More importantly, perhaps, in light of what we are about this morning, this means that women serving as deacons is fully consistent with the vision of the church Paul lays out here and the larger practice of the church in the New Testament. While Paul seems to be limiting the position of senior pastor to men he does no such thing when it comes to the position of deacon. What Paul writes about women a few verses over when offering qualifications for deacons most probably lends itself to this understanding as well for several reasons that there is simply not time this morning to unpack in detail. Indeed, as my own New Testament professor wrote a few years ago: “Until Catholicism developed its monastic orders, somewhat as a substitute, deaconesses served almost universally throughout the early church. Parts of their ministries overlapped with the work of male deacons, while some of their other tasks were forbidden to men—for example, the visitation, pastoral care, catechizing, and superintending the baptism of other women.” All of that is to say this: I think that at Central we are on track with the vision for ministry Paul lays out here both in terms of the way we approach deacon ministry as well as the larger issue of the role of women in ministry.
Let me draw all of this down to a close, though, by saying this: What all of this calls for on our part is not arrogance and an unwillingness to work and worship alongside folks who do not understand all of this as we do, but a big, heaping dose of humility and grace. The fact is, Paul may not be using a hendiadys here in which case churches which hold to a more male-dominated leadership structure than we do are right. I don’t think that’s the case, but both that person and I can make our arguments from the belief that every word of the Bible is true and with a sincere desire to see all of Scripture accurately applied to all of our lives. I personally believe the position of senior pastor—at least in a congregationally structured church like ours—should be limited to men based on what Paul says here, but that’s the only position with any limits on it and even as I say that I must confess a personal struggle with the idea since a good friend of mine—the woman in fact who is most directly responsible for my going into ministry in the first place and who played at least a small role in Lisa and I getting together such that if you like having us and our family here you should send her a thank you note—is the senior pastor of a Baptist church south of Charlottesville. As I understand what Paul is saying here, I don’t think her situation is consistent with it. But, even as I acknowledge that, I also have to acknowledge that she is leading her church to effectively have an impact on their community for the kingdom.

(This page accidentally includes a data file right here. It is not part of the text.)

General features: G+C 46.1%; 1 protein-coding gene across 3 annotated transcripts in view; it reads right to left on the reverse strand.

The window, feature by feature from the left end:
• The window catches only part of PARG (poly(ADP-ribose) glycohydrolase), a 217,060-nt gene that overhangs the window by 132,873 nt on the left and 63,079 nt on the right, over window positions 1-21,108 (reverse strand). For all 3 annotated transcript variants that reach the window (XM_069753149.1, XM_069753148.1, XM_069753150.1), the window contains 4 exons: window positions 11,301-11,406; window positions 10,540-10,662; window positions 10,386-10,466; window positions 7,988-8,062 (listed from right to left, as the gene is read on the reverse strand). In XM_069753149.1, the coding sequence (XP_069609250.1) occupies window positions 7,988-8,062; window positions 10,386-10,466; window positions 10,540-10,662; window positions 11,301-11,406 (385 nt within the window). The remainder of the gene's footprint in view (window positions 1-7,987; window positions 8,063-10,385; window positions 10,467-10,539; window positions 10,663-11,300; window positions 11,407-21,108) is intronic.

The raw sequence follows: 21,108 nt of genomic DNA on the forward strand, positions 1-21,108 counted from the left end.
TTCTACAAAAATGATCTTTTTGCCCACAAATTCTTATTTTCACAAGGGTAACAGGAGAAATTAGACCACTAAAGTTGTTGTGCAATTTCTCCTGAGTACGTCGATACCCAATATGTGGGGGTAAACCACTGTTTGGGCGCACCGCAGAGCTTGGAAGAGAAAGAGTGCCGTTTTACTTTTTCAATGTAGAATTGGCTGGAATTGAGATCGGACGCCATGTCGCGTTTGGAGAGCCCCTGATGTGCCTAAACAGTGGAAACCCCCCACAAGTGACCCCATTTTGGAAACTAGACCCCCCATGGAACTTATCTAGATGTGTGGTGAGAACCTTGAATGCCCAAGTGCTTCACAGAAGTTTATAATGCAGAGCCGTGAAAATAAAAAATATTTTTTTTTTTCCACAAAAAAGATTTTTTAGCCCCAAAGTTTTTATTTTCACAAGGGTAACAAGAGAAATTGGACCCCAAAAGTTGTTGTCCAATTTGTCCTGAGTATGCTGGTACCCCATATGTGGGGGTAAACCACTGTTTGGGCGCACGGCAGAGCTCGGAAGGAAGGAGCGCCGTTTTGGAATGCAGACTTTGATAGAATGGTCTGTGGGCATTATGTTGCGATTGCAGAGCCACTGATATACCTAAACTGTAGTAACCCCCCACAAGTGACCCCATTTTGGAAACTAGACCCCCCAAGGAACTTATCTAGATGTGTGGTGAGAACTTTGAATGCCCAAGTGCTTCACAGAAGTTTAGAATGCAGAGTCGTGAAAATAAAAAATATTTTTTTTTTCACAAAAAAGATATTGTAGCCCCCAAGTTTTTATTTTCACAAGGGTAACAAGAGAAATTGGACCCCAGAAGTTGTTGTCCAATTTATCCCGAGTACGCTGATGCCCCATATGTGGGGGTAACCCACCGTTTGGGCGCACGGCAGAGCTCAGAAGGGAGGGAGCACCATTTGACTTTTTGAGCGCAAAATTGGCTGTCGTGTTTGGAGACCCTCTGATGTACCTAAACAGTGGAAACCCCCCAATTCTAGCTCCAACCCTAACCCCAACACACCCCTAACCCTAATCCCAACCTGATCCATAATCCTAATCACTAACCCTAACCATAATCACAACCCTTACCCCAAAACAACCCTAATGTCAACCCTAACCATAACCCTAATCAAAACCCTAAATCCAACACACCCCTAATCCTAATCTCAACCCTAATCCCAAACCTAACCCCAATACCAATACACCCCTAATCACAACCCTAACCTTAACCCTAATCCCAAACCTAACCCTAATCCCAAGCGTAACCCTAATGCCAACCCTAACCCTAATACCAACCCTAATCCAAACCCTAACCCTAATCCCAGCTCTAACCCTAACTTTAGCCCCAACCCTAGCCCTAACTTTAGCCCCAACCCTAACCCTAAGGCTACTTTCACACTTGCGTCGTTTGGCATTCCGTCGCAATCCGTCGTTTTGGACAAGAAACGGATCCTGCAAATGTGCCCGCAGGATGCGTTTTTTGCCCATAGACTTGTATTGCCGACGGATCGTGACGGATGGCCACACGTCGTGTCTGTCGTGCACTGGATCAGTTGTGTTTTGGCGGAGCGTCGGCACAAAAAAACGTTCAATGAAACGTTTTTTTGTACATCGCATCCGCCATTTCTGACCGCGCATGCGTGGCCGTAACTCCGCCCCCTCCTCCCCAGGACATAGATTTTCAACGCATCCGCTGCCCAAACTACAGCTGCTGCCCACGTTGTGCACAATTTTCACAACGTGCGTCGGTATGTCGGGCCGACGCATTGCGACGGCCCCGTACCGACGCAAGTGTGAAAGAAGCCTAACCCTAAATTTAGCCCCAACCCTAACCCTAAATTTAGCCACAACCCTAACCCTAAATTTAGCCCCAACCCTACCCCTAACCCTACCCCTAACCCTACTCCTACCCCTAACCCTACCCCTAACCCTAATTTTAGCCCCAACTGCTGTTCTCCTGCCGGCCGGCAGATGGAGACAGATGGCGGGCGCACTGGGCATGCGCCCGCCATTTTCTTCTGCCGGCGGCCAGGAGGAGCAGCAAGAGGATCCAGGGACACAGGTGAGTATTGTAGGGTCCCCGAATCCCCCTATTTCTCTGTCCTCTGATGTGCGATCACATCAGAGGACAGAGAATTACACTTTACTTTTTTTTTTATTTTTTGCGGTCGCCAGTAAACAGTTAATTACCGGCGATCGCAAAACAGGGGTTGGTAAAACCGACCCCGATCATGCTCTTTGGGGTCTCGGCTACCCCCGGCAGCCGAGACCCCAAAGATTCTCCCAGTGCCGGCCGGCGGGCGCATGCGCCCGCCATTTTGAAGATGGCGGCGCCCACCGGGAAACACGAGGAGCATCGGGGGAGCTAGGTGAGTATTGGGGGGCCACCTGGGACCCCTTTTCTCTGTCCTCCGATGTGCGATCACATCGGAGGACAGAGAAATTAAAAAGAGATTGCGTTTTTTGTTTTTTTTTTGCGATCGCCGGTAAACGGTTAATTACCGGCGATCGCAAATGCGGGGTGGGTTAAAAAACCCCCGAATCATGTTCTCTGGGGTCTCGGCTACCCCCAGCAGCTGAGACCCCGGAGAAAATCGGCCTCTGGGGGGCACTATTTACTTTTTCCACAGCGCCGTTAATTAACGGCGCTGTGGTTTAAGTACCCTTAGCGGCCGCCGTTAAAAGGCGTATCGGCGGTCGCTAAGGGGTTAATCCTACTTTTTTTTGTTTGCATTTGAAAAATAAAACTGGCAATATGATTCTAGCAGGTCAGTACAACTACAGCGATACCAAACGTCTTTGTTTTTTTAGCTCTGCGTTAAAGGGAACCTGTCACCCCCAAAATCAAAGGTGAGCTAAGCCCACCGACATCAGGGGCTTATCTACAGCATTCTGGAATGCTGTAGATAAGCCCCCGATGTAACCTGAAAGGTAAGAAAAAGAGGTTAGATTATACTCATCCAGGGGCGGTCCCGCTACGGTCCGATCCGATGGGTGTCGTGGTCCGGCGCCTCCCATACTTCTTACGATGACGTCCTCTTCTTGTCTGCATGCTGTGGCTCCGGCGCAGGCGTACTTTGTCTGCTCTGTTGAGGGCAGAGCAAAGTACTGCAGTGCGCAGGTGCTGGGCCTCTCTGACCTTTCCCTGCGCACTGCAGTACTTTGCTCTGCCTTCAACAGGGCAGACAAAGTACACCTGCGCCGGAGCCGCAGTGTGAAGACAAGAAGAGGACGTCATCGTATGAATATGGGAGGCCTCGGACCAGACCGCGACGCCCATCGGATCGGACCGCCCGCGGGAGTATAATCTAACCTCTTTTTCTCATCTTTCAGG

This just brings me back to what I said a second ago: the best attitude we can have to all of this is one of humility and grace. On the one hand, we must endeavor to get this issue right because we believe the Bible matters and that if we stick with what it says we will be the most effective agents for God’s kingdom that we can be. But on the other hand, we must also make sure that our focus doesn’t get so stuck on a nonessential issue such as this one that we lose the ability to work with other local bodies of Christ and even other believers within the body we are currently ministering on the larger goal of advancing the kingdom. If we lose that, it won’t matter what our position on women serving as deacons is because we won’t be headed in the right direction anyway.
God is doing some big things at Central right now—we’re going to celebrate some of those next week and you won’t want to miss it—and while we still have work to do I think our ministry structure, at least when it comes to our deacons, has us in the best position possible to maximize on His work. But our position on women serving as deacons isn’t what’s driving His work, it’s our commitment to creating a place where people matter and are empowered to engage their world for Christ. That’s who God created us to be and—to close with a bit of a wordy hendiadys—the more we become that church the more fruit we’ll be able to enjoy together, and as long as we keep that as our chief goal it’s exactly what we’re going to see happen.